Posted on: June 15, 2017
A love for cooking has not only landed Nishant Doshi his Red Seal certification, but also the distinction of being TRU’s first international student to have completed all three levels of the Professional Cook program.
“It feels really good because it’s been a long journey since I got here,” said Doshi, who came from India to take business, but switched direction after a year. “It feels like quite an achievement because I didn’t know a lot about cooking when I started the program, but I kept catching up and catching up and here I am today. It’s such a wonderful feeling and I didn’t know that I was the first international student, so that makes it extra special.”
TRU’s culinary program has had international students in the past, but none had gone beyond level 2. For some, it was a matter of finances and for others, it was a matter of juggling visa rules around school and work with collecting enough applicable work hours. To receive Red Seal certification, graduates must complete a total of 5,000 work hours, with 3,000 of those in level 3. Levels 1 and 2 each require 1,000 hours.
It took three years for Doshi to reach this point and it could have been quicker had he not taken that first year of business. But with a goal of one-day opening his own restaurant, that year is likely to come in handy.
“I know a lot of Indian cooking and a lot of Chinese cooking and I want to open up a restaurant with all kinds of flavours that people are familiar with. In Canada, you have people from all over the world and I would like to put up all the flavours people know and do it my way. I have business background and kitchen experience — what a perfect combination.”
Because all his paperwork had not been approved in time, Doshi will formerly recognize his accomplishment at Fall Convocation on Oct. 13.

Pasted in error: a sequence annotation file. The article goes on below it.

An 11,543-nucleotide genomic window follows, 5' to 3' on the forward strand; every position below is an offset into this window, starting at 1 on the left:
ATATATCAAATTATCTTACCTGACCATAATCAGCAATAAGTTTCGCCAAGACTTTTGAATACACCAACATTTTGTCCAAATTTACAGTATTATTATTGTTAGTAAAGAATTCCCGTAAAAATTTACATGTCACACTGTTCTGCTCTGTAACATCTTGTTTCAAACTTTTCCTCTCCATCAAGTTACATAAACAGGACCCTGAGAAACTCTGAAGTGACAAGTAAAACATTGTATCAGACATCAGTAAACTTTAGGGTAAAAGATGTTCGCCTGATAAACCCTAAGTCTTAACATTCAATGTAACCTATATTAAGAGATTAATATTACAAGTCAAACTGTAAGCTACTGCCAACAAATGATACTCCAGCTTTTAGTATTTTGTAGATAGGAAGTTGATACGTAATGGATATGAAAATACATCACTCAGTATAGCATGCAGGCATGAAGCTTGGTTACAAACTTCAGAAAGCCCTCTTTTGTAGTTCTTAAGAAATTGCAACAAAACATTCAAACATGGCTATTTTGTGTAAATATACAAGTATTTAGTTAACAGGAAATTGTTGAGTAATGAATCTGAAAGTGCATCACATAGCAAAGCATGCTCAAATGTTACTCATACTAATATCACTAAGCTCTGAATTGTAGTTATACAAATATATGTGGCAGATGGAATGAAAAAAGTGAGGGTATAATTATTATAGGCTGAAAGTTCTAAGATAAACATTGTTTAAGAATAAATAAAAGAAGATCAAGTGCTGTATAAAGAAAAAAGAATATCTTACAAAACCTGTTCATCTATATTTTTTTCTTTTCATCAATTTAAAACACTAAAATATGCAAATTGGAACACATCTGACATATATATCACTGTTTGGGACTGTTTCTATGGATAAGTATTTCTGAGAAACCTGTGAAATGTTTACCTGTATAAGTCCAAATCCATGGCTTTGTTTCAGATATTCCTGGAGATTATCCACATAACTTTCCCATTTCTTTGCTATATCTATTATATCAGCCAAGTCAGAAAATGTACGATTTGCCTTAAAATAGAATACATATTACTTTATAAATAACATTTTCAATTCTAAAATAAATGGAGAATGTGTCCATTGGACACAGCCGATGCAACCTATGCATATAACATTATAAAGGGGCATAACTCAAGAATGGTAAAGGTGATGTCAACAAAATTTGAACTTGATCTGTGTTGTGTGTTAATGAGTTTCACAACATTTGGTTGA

To get a feel for Doshi’s style and approach to food, the Newsroom asked him two additional questions:
▧ If you were stranded on a desert island and could only have five spices, what would they be?
▧ What are five underrated foods?
5 spices on a deserted island
Being the smart and industrious guy he is, Doshi went with blends, ensuring he had more ingredients to work with than just the five.
Cajun blend — Mine is a garlic powder, onion powder, paprika, chili and a little bit of thyme. It’s used a lot in kitchens.
Garam masala — That’s my home cooking and I grew up eating that almost everyday. That’s my origin and that’s how I know cooking, that’s the smell of my childhood — home and comfort.
Jerk — Mine is a Caribbean and Nigerian combination. It’s hot, but I love spicy food and people are starting to like it here. It’s a blend. It has some citrus, hot chilis, dry herbs and it’s refreshing and spicy at the same time – I really like that.
Curry powder — Curry is a blend of spices, too, but it’s more of a Canadian way of eating curry because back home we don’t really have anything like that. The flavours are balanced – it’s sweet and spicy, so it gives you the heat and the sweetness, so people are able to handle it. It goes well on relishes, fruit.